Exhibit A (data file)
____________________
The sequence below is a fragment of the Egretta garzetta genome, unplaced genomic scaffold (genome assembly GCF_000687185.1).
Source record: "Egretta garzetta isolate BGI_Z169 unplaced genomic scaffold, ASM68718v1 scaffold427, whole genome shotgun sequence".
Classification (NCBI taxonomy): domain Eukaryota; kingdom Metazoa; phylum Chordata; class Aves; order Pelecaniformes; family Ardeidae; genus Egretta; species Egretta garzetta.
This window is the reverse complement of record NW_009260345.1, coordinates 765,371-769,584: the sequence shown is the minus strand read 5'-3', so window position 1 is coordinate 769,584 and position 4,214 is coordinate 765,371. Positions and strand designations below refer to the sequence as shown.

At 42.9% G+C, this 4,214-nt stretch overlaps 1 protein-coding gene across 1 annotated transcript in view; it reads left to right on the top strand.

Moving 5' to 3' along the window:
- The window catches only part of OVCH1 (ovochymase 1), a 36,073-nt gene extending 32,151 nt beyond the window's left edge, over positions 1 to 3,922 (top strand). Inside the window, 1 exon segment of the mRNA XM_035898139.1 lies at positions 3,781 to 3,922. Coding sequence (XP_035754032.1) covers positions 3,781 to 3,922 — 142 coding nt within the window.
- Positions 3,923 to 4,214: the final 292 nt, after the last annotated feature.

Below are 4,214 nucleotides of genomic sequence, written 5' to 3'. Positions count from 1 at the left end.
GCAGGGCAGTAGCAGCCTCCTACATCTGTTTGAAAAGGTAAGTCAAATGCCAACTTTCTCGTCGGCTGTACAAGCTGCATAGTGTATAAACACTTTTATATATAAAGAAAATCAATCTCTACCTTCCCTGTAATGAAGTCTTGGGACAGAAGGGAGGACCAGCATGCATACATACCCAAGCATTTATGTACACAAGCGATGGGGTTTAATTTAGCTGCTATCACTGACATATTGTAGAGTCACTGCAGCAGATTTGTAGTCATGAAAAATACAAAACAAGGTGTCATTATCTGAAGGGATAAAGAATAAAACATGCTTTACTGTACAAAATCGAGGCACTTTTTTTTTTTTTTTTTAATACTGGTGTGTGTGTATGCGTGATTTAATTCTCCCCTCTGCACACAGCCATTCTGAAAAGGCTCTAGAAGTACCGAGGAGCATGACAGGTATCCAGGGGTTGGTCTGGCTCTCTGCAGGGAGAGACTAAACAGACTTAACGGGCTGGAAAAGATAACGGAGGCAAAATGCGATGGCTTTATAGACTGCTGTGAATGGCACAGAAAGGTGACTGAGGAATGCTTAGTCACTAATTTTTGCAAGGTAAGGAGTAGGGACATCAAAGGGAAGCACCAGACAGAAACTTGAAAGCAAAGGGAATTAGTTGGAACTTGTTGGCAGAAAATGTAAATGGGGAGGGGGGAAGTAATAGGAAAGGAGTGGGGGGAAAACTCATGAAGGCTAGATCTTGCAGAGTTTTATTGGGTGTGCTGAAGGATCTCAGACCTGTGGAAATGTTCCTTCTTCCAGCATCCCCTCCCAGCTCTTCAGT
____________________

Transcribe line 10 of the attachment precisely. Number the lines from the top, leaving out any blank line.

GCAGGGCAGTAGCAGCCTCCTACATCTGTTTGAAAAGGTAAGTCAAATGCCAACTTTCTCGTCGGCTGTACAAGCTGCATAGTGTATAAACACTTTTATATATAAAGAAAATCAATCTCTACCTTCCCTGTAATGAAGTCTTGGGACAGAAGGGAGGACCAGCATGCATACATACCCAAGCATTTATGTACACAAGCGATGGGGTTTAATTTAGCTGCTATCACTGACATATTGTAGAGTCACTGCAGCAGATTTGTAGTCATGAAAAATACAAAACAAGGTGTCATTATCTGAAGGGATAAAGAATAAAACATGCTTTACTGTACAAAATCGAGGCACTTTTTTTTTTTTTTTTTAATACTGGTGTGTGTGTATGCGTGATTTAATTCTCCCCTCTGCACACAGCCATTCTGAAAAGGCTCTAGAAGTACCGAGGAGCATGACAGGTATCCAGGGGTTGGTCTGGCTCTCTGCAGGGAGAGACTAAACAGACTTAACGGGCTGGAAAAGATAACGGAGGCAAAATGCGATGGCTTTATAGACTGCTGTGAATGGCACAGAAAGGTGACTGAGGAATGCTTAGTCACTAATTTTTGCAAGGTAAGGAGTAGGGACATCAAAGGGAAGCACCAGACAGAAACTTGAAAGCAAAGGGAATTAGTTGGAACTTGTTGGCAGAAAATGTAAATGGGGAGGGGGGAAGTAATAGGAAAGGAGTGGGGGGAAAACTCATGAAGGCTAGATCTTGCAGAGTTTTATTGGGTGTGCTGAAGGATCTCAGACCTGTGGAAATGTTCCTTCTTCCAGCATCCCCTCCCAGCTCTTCAGT